Accordingly, FIGS. 6 and 7 show the present invention used on another type of handtool, namely nutdrivers 40 and 50. Shown in FIG. 6 is a T-shaped handle 42, which incorporates head indicia 44, configured here as a square to emulate the square tool head (not shown) on the working end 46 of the nutdriver 40. As in the preferred embodiment, the indicia 44 can be arranged on the handle 42 to correspond with the orientation of the square tool head. Additionally, as shown, the indicia 44 can be recessed into the handle 42 or it can be raised from the surface of the handle 42. Shown in FIG. 7 is another nutdriver 50 having an L-shaped handle 52. The nutdriver 50 incorporates head indicia 44, configured here as a hex to emulate the hex tool head (not shown) on the working end 46 of the nutdriver 50.

Further, to demonstrate that the present head indicia 28 can be utilized with tools other than handtools designed primarily for driving fasteners. As shown in FIG. 8, ordinary pliers 60 typically include a pair of handles or grips 62a and 62b and a working end 64. The working end 64 is configured with a clasping or cutting jaw 66. In this embodiment of the present invention, the indicia 68 illustrating the type of working end, or configuration of jaw 66 is located on grip 62a. If the indicia 68 is located in grip 62a, then it is preferred that the indicia 69, which is identical to indicia 68, be located on the opposing side of grip 62b. Indicia 68 and 69 are provided so that the user can determine the tool head type upon grasping the pliers 60 along either side. Alternatively, an indicia 70 can be formed on a blunt end 72 of either grip 62a or 62b in the same manner as with screwdriver 10 or nutdrivers 40 and 50.

To provide tactile indication of the tool head configuration, the present head indicia 28 can be integrally formed and recessed or cut into butt 18 as shown in the preferred embodiment of FIG. 1. Alternatively, the head indicia 28 can be integrally formed and raised above the surface of butt 18 as shown in FIG. 2. Recessing or raising the indicia 28 provides the user with an indicia that can be felt by the user's fingers, as well as being visible. Handtools, such as screwdriver 10 or nutdrivers 40 and 50, are often used in working areas that are inadequately illuminated. Many times a user may actually be working in darkness. Accordingly, it is contemplated that the formation of the indicia 28, whether raised or recessed, will provide the user with a tactile indication of the tool head configuration.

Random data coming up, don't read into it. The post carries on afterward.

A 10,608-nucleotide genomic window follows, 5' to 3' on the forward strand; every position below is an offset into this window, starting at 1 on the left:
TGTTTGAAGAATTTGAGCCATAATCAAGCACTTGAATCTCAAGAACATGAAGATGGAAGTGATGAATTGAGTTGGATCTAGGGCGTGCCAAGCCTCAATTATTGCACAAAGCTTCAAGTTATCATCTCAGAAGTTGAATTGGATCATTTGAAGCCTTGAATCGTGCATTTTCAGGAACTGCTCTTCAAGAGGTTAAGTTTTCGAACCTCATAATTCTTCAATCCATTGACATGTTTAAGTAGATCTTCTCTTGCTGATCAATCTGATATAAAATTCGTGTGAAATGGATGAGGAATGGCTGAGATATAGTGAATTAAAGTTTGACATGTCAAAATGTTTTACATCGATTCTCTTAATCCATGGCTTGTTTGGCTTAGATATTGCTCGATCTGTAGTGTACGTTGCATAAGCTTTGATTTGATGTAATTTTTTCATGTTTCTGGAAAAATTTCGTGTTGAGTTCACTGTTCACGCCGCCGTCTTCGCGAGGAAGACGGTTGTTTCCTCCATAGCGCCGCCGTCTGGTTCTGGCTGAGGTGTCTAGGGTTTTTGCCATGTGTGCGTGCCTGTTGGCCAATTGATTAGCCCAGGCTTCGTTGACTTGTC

It is also contemplated that the indicia 28 can be coated with paint or other marking substance to provide a more visible indicia for the user. As shown in FIG. 2, the indicia 28 depicting a phillips head configuration has been colored or coated with paint on its surface 26 so that the indicia 28 is distinct from the surface of the butt 18 or handle 12. The coating can be ordinary paint, or a florescent paint-like substance which will further increase the visibility of indicia 28 in dimly lit work areas. It is also anticipated that the indicia 28 can be painted to correspond to a color coded scheme that will indicate by color the tool type or other selected characteristic of the tool.